the best version yet
When I sat down to write this post, I had an idea of what I wanted to say.
Then I got one of those texts.
If you’ve ever received one, you know what I’m talking about.
The heart sinker. The time stopper.
It was from my dad – one of my favorite aunts passed away over the weekend.
I’m still struggling with it, to be honest. Grief is like a hundred different voices in my head, each yelling at me the “right” way to feel.
Sometimes it feels like riding the least fun rollercoaster ever, where you’re high on good memories one moment and plummeting into sadness with little to no warning.
But this post isn’t about my grief.
It’s about my extreme privilege to have known and been related to my Aunt Chris.
To say that she was a personality is an understatement. She had plans. She had opinions. And boy, did she have stories.
That’s probably what I’ll miss the most… the stories.
Because even if I’d heard that story a hundred different times at various family gatherings, somehow the one I was hearing in the moment was the best version yet.
I can’t even pinpoint how the stories evolved over the years.
I just know that time had a way of stopping when she got deep into the story. Her laughter would call to you from across the room, and you’d check in right around the time she started wildly gesturing and adding in her homegrown sound effects.
I wish I could do justice to what her version of what lightning sounds like.
Somehow the storytelling almost became one-upsmanship, with the aunts and uncles and cousins all vying for the most laughs.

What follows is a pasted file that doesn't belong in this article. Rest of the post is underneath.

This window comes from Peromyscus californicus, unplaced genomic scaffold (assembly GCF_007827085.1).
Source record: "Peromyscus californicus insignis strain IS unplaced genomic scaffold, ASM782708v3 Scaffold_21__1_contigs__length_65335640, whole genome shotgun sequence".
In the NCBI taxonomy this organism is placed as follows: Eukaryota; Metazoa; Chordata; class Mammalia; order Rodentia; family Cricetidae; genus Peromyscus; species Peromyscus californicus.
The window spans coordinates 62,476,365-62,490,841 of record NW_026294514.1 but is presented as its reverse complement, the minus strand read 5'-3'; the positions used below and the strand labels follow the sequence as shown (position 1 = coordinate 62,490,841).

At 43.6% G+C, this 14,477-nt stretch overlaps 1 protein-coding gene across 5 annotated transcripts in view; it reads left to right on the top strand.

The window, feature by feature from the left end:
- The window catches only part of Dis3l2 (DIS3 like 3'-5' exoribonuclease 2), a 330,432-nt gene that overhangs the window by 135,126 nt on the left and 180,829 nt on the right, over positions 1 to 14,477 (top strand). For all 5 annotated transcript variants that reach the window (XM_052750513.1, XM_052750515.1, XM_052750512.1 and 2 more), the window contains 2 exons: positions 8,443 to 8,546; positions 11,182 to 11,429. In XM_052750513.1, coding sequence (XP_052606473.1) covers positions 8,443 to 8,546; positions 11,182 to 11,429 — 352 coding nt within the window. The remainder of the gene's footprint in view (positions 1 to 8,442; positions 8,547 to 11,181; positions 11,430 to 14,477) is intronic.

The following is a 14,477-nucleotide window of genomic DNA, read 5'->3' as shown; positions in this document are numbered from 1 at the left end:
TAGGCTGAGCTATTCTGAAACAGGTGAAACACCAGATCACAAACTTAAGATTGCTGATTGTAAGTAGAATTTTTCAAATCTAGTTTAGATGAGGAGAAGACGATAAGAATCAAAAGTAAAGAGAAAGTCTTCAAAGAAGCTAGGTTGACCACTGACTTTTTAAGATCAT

We’d be sitting in a cobbled-together circle of mismatched armchairs, sharing stories and memories, poking fun at the family’s collective tendency to plan our next meal while finishing the one in front of us.
Hours would pass in minutes, or so it seemed. We laughed until late in the night until we’d notice random family members had either passed out in their chairs or quietly slipped out.
Then came the infamous “Colee Exit” where we’d note the hour, say our goodbyes, migrate approximately 5 feet, and then get sucked into another half-hour conversation. Repeat that 3-4 times and we’d finally get out the door about 3 hours after we started the process of leaving.
Looking back, it’s interesting to see how big an impact people can have on you, even if you don’t see each other very often.
When I turned 18, I couldn’t get out of Texas fast enough. College took me all over the country and eventually all over the world. Still I tried to make it home at least once a year – but those rare times when our schedules would sync up were truly a treat.
And I realize how incredibly blessed I am to be able to say I looked forward to family reunions.
Even when distance kept us apart, technology brought us close. Sometimes a little too close LOL. At one point several years back, I had to turn off my Facebook notification emails because Chris and her sister Cathie would routinely hijack my feed. Their joking back and forth would flood my inbox.
At a recent event, I actually noticed myself holding court like Aunt Chris… surrounded by a group of awesome people who were watching me somehow tell a story with my whole body.
The thing I miss the most, the thing I someday hope to do half as well… is her kindness and grace. I don’t think I ever saw her lose her temper or speak an ill word to anyone.
Even when the air conditioner broke down during the family reunion during the heat of a Texas summer. Chris could roll with the punches, and knew every tribulation would make a great story later.
She had one of the biggest hearts I’ve ever known.
And though I’m devastated her chapter has ended well before we’d hoped… I can’t help but look forward. I want to make this story the best version yet.
If you’re an aspiring freelancer who’s working up the courage to leave the day job… good news! I’m sharing all the things I WISH I’d known before making the leap so that hopefully your journey goes a little more smoothly than mine.